This morning, I came across Lauren Sherman's piece on BoF on The Challenging, Emotional Remaking of J.Crew. As I read J.Crew CEO Jim Brett's vision for the troubled retailer I was confused, particularly by his notion that J.Crew could be for everyone because "women just want to look pretty". He believes that moving away from trendy pieces and focusing on more feminine styling is what will give J.Crew the boost it so desperately needs. While this inclusive and more diverse approach to styling and marketing will certainly help, is it really enough?
In the early 2000's I considered J.Crew synonymous with preppy and while the brand's pieces were always nice enough they never inspired me to pull the trigger. Not until about seven years ago. That's when Jenna Lyons' cool girl preppy finally fit into both my lifestyle and my budget, and I found myself head over heels for the beautifully crafted wool blazers, colorful shoes, and off-duty staples. As years went on, the luster of the J.Crew aesthetic grew duller in my eyes. It felt a bit like same old, same old from season to season. Regardless of the stagnation in the design and the declining profit numbers, I was still surprised by the departures of both CEO Mickey Drexler and Creative Director Jenna Lyons. They were part of the brand's DNA after all. The appointment of Jim Brett followed and here we are today, 15 months later with a new direction for the brand.
Brett has made some attempts at improving the product range. He has fully committed to Point Sur and reimagined “/Jean” — both denim lines. He has diversified the store offering by bringing some Madewell and "Factory" pieces to mainstream stores. There is talk of expanding to homeware, but is that enough to appeal to a broader customer base?
And the bigger question is... should he be trying to appeal to everyone?
J.Crew is moving away from the fashion-driven model, aiming to offer "pretty" designs at more affordable prices, which are achieved through a number of cost-cutting measures. Some of these measures are reasonable (such as sourcing fabric directly instead of through agencies) while others somewhat questionable (for example cutting some of the more premium fabrics from its lineup), but is this lower priced one-style-fits-all aesthetic what customers actually want? I would argue that it's not.
The new direction seems like a step backward. The original J.Crew explosion happened only when it moved away from its full-on preppy designs and embraced the more fashion-forward vision of Lyons. She might have alienated the original customer base to an extent, but the new look appealed to a lot more consumers and allowed J.Crew to grow at a breakneck speed.
The times have changed. Customers are more fashion-forward and trend-savvy than ever and in my opinion, a paired-down vanilla approach to fashion won't replicate that growth frenzy that Jim Brett is hoping for.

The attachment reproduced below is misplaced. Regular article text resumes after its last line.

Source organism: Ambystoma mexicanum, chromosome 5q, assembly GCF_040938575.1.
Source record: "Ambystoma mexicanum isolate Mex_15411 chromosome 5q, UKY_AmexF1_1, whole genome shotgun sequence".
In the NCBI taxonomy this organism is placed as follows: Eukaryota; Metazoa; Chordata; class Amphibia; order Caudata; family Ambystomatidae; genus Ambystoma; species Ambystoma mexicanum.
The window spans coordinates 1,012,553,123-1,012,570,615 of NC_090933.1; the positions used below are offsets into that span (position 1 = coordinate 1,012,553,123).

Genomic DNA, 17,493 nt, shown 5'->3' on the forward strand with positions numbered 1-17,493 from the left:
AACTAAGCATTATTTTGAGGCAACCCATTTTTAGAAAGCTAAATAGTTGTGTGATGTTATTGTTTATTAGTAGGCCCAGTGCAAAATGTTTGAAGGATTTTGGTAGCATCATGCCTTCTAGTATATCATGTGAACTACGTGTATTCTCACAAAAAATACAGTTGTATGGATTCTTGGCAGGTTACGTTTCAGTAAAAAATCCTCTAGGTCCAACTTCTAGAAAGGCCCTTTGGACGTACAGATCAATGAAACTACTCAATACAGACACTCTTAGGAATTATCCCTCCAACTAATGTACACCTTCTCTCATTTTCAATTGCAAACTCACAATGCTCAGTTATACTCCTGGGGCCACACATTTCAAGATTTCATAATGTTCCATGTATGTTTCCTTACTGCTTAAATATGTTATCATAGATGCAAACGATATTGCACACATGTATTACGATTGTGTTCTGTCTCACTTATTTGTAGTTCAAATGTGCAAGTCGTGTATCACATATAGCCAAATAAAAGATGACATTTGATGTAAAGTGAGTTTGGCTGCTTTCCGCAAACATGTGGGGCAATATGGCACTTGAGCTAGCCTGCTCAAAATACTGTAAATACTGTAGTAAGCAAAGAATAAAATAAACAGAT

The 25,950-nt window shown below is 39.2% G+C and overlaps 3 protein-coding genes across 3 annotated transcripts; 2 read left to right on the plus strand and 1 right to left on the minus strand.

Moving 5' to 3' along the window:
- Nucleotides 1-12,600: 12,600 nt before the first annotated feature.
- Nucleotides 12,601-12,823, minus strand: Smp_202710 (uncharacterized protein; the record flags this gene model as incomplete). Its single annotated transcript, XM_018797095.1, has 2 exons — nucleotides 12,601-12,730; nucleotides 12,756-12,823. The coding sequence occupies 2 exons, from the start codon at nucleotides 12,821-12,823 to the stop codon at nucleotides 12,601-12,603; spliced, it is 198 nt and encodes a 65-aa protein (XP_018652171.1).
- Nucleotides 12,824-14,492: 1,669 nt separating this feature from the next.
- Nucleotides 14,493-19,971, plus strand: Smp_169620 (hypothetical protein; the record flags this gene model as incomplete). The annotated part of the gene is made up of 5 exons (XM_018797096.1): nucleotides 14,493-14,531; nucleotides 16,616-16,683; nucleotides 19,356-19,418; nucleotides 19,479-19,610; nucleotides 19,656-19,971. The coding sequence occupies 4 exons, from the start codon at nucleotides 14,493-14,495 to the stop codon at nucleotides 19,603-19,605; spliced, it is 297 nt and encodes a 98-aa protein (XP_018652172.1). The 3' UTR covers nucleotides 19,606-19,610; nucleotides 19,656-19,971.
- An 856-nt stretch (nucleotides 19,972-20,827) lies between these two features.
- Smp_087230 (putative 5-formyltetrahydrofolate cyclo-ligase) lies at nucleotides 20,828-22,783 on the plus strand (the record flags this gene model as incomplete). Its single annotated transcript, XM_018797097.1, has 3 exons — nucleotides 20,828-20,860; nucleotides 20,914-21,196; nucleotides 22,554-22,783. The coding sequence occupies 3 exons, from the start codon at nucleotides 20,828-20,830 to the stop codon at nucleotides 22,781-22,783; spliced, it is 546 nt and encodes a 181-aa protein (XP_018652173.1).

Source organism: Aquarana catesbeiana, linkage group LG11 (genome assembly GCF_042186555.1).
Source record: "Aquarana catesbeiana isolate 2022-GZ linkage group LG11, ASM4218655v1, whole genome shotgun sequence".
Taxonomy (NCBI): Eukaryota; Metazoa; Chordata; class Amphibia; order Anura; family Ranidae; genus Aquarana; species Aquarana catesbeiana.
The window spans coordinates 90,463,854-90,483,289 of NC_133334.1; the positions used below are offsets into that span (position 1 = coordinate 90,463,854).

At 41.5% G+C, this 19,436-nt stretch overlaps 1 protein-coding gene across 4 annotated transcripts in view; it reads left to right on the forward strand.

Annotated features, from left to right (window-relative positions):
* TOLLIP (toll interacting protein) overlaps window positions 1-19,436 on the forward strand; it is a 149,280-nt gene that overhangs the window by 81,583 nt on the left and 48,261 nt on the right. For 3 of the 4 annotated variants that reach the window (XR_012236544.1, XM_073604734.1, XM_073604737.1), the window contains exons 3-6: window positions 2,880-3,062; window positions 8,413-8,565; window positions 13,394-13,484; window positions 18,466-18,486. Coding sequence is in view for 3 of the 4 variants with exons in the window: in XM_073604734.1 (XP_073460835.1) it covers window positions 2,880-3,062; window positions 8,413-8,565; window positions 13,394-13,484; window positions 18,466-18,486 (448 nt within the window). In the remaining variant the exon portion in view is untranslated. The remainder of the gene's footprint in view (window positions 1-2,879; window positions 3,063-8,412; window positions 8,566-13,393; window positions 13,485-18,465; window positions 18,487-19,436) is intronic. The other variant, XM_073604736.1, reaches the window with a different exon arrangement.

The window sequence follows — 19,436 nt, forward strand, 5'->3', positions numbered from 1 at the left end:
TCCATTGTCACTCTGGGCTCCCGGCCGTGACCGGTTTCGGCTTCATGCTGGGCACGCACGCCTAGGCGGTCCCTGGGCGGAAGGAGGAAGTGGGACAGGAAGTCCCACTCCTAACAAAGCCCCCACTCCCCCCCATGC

Then there's the question of quality. Part of the reason why J.Crew enjoyed such a long reign is that it consistently put out a good quality offering. How will the new direction impact that? Jim Brett maintains that his "pretty" pieces will retain the craftsmanship of the past, but will the cost-cutting measures truly allow that? From what I saw in stores back in June, I would think not.
I went in with the hope of picking up another staple black blazer, something that would see me through both the workweek and the weekend. I was bitterly disappointed on all fronts. The selection of styles was very limited. The fabrics were, by and large, poly-blends or wrinkly cotton. The only wool blazer I managed to try on was ill-fitting and oddly cut. Not something I have experienced at J.Crew often.
The new generation of customers, particularly Gen Zs (those born in 1995 and later), are growing in importance as is their spending power. This new type of customer gravitates towards a more streetwear type of aesthetic and is driven by newness and freshness. Current J.Crew offering does not fit the bill.
By putting his eggs in one "pretty" basket, Brett is essentially alienating this new generation of consumers. I guess J.Crew is not for everyone after all.
That said, it's not all bad. BoF mentioned that J.Crew is launching Stylegraph, "a Stitch Fix-like service, where customers will be virtually paired with retail associates to help them choose items". Given how reliant we all are on our smartphones and the increasing amount of shopping research that is done on social networks, this seems like a no-brainer.
In my opinion, what J.Crew really needs are original products that can appeal to customers' ever-changing appetites and someone with an unwavering creative drive that can deliver this. Someone as innovative as Jenna Lyons was back in her prime. Someone that can help the retailer take the next step and make the brand relevant again. It remains to be seen whether Johanna Uurasjarvi, who was brought on by Brett in June, is the person to turn the J.Crew lemons into sweet moneymaking lemonade.
I would love to hear your thoughts on Jim Brett's vision for J.Crew. Comment below.
Read the BoF article on The Challenging, Emotional Remaking of J.Crew here.
If you have more time, have a look at this article on Gen Z consumers.
All photos from @JCrew Instagram